Today we'd decided to walk a couple of the trails, beginning with the shortest one in the morning - the Canta de las Aves trail. On the walk up a beckon from a friendly local farmer had us watching a pair of Resplendent Quetzals in a tree next to his orchard which was some way to start the day! Despite the Canta de las Aves trail not getting a brilliant write up in the Where to Watch Birds book it was ideal as a first trail to walk for us and yielded some great birding - 3 Large-footed Finches, Chestnut-capped Brush-Finch, several Black-throated Green Warblers, Wilson's Warbler, c5 Flame-throated Warblers, Tropical Parula, 3 Swallow-tailed Kites, Brown-capped Vireo, Spot-crowned Woodcreeper, plenty of Collared Redstarts, Silver-throated, Spangle-cheeked and Sooty-capped Tanagers and several Black-faced Solitaires. Back on the track and heading back to the lodge for lunch we scooped with the local speciality Black-capped Flycatcher as well as a group of Yellow-thighed Finches. Even then, we had time to squeeze in a gorgeous male Elegant Euphonia is trees above our cabin and then a Long-tailed Silky Flycatcher that sat for a photo or 2 amongst the common Mountain Elaenias.
Resplendent Quetzal (male)
Resplendent Quetzal (female)
Long-tailed Silky Flycatcher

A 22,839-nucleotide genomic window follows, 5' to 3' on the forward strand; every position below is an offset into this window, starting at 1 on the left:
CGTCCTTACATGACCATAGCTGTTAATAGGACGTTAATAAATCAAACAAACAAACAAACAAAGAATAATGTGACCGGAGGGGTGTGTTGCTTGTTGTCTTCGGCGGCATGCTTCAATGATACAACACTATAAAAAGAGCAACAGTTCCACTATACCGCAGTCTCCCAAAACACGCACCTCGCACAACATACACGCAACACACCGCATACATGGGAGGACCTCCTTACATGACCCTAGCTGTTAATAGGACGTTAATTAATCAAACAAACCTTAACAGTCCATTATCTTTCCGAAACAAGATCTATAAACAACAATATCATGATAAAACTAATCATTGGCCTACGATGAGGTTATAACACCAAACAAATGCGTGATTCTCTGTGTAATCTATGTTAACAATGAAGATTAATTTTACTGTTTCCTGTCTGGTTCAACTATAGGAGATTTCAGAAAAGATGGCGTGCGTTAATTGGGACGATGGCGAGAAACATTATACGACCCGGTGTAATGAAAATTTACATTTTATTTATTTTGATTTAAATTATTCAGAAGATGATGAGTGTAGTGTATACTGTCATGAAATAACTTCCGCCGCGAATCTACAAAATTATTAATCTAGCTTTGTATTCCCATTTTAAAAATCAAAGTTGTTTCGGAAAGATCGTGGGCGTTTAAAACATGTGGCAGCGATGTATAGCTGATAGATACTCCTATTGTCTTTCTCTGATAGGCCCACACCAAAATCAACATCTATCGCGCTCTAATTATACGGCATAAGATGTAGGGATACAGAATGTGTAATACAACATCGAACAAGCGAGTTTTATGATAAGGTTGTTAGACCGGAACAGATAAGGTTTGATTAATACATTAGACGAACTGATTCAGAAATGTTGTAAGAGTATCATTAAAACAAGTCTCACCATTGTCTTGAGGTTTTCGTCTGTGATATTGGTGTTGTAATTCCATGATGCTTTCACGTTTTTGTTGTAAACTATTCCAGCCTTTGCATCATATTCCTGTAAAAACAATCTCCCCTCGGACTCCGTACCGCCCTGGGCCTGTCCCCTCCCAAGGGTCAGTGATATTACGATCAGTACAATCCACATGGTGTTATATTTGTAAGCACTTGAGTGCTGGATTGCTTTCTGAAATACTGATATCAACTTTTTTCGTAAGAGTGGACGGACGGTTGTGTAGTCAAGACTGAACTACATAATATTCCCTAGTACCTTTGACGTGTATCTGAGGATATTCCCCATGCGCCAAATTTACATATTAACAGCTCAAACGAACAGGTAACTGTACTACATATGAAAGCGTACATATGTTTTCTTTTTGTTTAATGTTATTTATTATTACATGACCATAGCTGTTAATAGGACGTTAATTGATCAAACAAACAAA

Black-throated Green Warbler
After lunch and the customary wander around the lodge grounds and feeders we headed back off up the track to walk the La Quebrada trail. This longer but thankfully more level trail was fairly quiet but most of that can be put down to the time of day. After a Yellowish Flycatcher and a Collared Trogon Belinda whispers to me - what are these strange things with ginger punk hairstyles? Carefully approaching I got some rally close views of 3 lovely Spotted Quail-Doves before they were spooked and flew off into deep cover. The trail crosses and then runs parellel with a stream a little further on and here we were really luck to be able to 'tape' a Wrenthrush just enough into view to get a quick look but the calling Silvery-fronted Tapaculus were a different matter and proved to be one of only 2 'heard but not seen' species of the entire trip.
Back at the lodge the various highlights of the day included Red-tailed Hawk, the usual numerous Blue and White Swallows, White-collared Swifts, a Grey-breasted Wood-Wren uncharacteristically in one of the flower beds (!), Paltry Tyrannulet, Slaty Flowerpiercer, Baltimore Oriole, Ruddy-capped Nightingale-Thrush, c8 Sulphur-winged Parakeets, Acorn Woodpecker on the lodge chimney pot, a showy male Yellow-bellied Siskin and an addition to the hummingbird list in the form of Stripe-tailed Hummingbird.
It was time for happy hour at the bar before dinner!